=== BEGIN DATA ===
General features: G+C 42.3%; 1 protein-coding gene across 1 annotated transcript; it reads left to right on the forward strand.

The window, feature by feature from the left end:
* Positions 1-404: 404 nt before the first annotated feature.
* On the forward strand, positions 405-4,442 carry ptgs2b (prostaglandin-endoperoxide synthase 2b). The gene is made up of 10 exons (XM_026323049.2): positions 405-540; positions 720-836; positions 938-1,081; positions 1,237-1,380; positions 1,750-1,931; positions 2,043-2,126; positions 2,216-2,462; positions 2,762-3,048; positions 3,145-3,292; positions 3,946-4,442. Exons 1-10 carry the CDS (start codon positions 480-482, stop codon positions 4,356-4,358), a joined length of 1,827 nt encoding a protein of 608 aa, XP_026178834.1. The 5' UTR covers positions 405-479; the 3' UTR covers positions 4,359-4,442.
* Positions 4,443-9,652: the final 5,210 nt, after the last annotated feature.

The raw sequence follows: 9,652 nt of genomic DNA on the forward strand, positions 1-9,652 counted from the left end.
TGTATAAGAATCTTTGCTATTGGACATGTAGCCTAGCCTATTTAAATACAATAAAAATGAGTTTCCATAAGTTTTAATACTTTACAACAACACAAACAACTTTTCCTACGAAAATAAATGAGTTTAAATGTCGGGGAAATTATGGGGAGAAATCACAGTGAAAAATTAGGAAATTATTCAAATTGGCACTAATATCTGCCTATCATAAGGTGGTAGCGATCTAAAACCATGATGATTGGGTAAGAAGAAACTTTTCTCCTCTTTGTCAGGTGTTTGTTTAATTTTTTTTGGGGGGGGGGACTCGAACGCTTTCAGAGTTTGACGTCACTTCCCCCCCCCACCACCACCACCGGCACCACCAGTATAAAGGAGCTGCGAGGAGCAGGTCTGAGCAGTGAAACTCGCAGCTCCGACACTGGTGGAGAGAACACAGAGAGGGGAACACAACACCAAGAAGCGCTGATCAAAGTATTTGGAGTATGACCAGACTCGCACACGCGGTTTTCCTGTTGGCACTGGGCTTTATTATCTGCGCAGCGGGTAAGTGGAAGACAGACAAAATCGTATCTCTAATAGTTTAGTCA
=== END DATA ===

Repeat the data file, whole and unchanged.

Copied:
General features: G+C 42.3%; 1 protein-coding gene across 1 annotated transcript; it reads left to right on the forward strand.

The window, feature by feature from the left end:
* Positions 1-404: 404 nt before the first annotated feature.
* On the forward strand, positions 405-4,442 carry ptgs2b (prostaglandin-endoperoxide synthase 2b). The gene is made up of 10 exons (XM_026323049.2): positions 405-540; positions 720-836; positions 938-1,081; positions 1,237-1,380; positions 1,750-1,931; positions 2,043-2,126; positions 2,216-2,462; positions 2,762-3,048; positions 3,145-3,292; positions 3,946-4,442. Exons 1-10 carry the CDS (start codon positions 480-482, stop codon positions 4,356-4,358), a joined length of 1,827 nt encoding a protein of 608 aa, XP_026178834.1. The 5' UTR covers positions 405-479; the 3' UTR covers positions 4,359-4,442.
* Positions 4,443-9,652: the final 5,210 nt, after the last annotated feature.

The raw sequence follows: 9,652 nt of genomic DNA on the forward strand, positions 1-9,652 counted from the left end.
TGTATAAGAATCTTTGCTATTGGACATGTAGCCTAGCCTATTTAAATACAATAAAAATGAGTTTCCATAAGTTTTAATACTTTACAACAACACAAACAACTTTTCCTACGAAAATAAATGAGTTTAAATGTCGGGGAAATTATGGGGAGAAATCACAGTGAAAAATTAGGAAATTATTCAAATTGGCACTAATATCTGCCTATCATAAGGTGGTAGCGATCTAAAACCATGATGATTGGGTAAGAAGAAACTTTTCTCCTCTTTGTCAGGTGTTTGTTTAATTTTTTTTGGGGGGGGGGACTCGAACGCTTTCAGAGTTTGACGTCACTTCCCCCCCCCACCACCACCACCGGCACCACCAGTATAAAGGAGCTGCGAGGAGCAGGTCTGAGCAGTGAAACTCGCAGCTCCGACACTGGTGGAGAGAACACAGAGAGGGGAACACAACACCAAGAAGCGCTGATCAAAGTATTTGGAGTATGACCAGACTCGCACACGCGGTTTTCCTGTTGGCACTGGGCTTTATTATCTGCGCAGCGGGTAAGTGGAAGACAGACAAAATCGTATCTCTAATAGTTTAGTCA